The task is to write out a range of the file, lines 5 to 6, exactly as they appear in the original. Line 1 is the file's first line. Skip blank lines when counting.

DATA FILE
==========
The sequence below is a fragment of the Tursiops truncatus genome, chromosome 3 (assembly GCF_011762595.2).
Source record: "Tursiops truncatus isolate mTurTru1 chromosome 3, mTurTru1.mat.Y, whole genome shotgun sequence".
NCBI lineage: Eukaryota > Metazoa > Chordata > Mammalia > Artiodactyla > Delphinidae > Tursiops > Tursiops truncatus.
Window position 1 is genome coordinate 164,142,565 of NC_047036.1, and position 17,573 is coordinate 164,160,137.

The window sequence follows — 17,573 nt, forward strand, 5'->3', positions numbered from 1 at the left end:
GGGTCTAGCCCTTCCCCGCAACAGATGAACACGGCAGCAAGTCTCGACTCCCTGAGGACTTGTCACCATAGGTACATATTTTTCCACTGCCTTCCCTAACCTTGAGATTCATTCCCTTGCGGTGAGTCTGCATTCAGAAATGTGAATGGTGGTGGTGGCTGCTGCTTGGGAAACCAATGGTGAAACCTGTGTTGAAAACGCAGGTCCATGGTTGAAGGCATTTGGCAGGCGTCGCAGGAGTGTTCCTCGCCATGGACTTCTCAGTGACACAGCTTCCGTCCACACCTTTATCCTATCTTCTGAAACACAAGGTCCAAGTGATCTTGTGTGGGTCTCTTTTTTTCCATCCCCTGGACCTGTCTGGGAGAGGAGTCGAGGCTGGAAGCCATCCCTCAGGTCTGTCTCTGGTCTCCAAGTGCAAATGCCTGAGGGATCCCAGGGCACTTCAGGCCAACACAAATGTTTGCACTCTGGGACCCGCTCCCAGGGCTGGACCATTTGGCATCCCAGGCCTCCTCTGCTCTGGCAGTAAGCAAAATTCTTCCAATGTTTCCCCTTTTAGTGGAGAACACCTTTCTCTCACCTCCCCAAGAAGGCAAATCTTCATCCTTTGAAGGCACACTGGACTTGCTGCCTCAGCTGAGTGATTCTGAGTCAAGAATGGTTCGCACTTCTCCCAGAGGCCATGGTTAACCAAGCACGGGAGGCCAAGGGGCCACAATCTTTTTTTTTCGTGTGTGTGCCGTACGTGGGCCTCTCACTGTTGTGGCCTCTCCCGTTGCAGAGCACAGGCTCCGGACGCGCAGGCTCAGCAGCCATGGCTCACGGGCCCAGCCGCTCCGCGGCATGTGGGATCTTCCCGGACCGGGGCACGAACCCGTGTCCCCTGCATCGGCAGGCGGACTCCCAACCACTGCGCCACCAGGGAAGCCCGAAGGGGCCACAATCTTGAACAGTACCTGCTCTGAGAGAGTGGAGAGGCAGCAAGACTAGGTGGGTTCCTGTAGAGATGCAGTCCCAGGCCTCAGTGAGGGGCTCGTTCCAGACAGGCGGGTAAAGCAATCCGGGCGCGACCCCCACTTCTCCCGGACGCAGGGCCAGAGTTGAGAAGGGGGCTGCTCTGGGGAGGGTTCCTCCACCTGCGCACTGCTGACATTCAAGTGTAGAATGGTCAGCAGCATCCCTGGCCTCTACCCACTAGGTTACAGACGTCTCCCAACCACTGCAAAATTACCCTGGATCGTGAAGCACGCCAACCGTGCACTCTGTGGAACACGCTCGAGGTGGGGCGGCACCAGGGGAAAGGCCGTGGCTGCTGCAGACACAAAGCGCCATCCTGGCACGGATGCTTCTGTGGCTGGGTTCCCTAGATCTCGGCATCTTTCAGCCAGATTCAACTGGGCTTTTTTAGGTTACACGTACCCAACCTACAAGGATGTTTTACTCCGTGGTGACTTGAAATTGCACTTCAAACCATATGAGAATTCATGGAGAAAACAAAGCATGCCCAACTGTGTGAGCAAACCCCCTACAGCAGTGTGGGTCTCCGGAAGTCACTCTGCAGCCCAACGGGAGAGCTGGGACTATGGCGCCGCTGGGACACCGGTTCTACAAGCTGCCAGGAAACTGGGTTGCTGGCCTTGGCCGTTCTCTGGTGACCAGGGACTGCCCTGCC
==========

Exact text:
The window sequence follows — 17,573 nt, forward strand, 5'->3', positions numbered from 1 at the left end:
GGGTCTAGCCCTTCCCCGCAACAGATGAACACGGCAGCAAGTCTCGACTCCCTGAGGACTTGTCACCATAGGTACATATTTTTCCACTGCCTTCCCTAACCTTGAGATTCATTCCCTTGCGGTGAGTCTGCATTCAGAAATGTGAATGGTGGTGGTGGCTGCTGCTTGGGAAACCAATGGTGAAACCTGTGTTGAAAACGCAGGTCCATGGTTGAAGGCATTTGGCAGGCGTCGCAGGAGTGTTCCTCGCCATGGACTTCTCAGTGACACAGCTTCCGTCCACACCTTTATCCTATCTTCTGAAACACAAGGTCCAAGTGATCTTGTGTGGGTCTCTTTTTTTCCATCCCCTGGACCTGTCTGGGAGAGGAGTCGAGGCTGGAAGCCATCCCTCAGGTCTGTCTCTGGTCTCCAAGTGCAAATGCCTGAGGGATCCCAGGGCACTTCAGGCCAACACAAATGTTTGCACTCTGGGACCCGCTCCCAGGGCTGGACCATTTGGCATCCCAGGCCTCCTCTGCTCTGGCAGTAAGCAAAATTCTTCCAATGTTTCCCCTTTTAGTGGAGAACACCTTTCTCTCACCTCCCCAAGAAGGCAAATCTTCATCCTTTGAAGGCACACTGGACTTGCTGCCTCAGCTGAGTGATTCTGAGTCAAGAATGGTTCGCACTTCTCCCAGAGGCCATGGTTAACCAAGCACGGGAGGCCAAGGGGCCACAATCTTTTTTTTTCGTGTGTGTGCCGTACGTGGGCCTCTCACTGTTGTGGCCTCTCCCGTTGCAGAGCACAGGCTCCGGACGCGCAGGCTCAGCAGCCATGGCTCACGGGCCCAGCCGCTCCGCGGCATGTGGGATCTTCCCGGACCGGGGCACGAACCCGTGTCCCCTGCATCGGCAGGCGGACTCCCAACCACTGCGCCACCAGGGAAGCCCGAAGGGGCCACAATCTTGAACAGTACCTGCTCTGAGAGAGTGGAGAGGCAGCAAGACTAGGTGGGTTCCTGTAGAGATGCAGTCCCAGGCCTCAGTGAGGGGCTCGTTCCAGACAGGCGGGTAAAGCAATCCGGGCGCGACCCCCACTTCTCCCGGACGCAGGGCCAGAGTTGAGAAGGGGGCTGCTCTGGGGAGGGTTCCTCCACCTGCGCACTGCTGACATTCAAGTGTAGAATGGTCAGCAGCATCCCTGGCCTCTACCCACTAGGTTACAGACGTCTCCCAACCACTGCAAAATTACCCTGGATCGTGAAGCACGCCAACCGTGCACTCTGTGGAACACGCTCGAGGTGGGGCGGCACCAGGGGAAAGGCCGTGGCTGCTGCAGACACAAAGCGCCATCCTGGCACGGATGCTTCTGTGGCTGGGTTCCCTAGATCTCGGCATCTTTCAGCCAGATTCAACTGGGCTTTTTTAGGTTACACGTACCCAACCTACAAGGATGTTTTACTCCGTGGTGACTTGAAATTGCACTTCAAACCATATGAGAATTCATGGAGAAAACAAAGCATGCCCAACTGTGTGAGCAAACCCCCTACAGCAGTGTGGGTCTCCGGAAGTCACTCTGCAGCCCAACGGGAGAGCTGGGACTATGGCGCCGCTGGGACACCGGTTCTACAAGCTGCCAGGAAACTGGGTTGCTGGCCTTGGCCGTTCTCTGGTGACCAGGGACTGCCCTGCC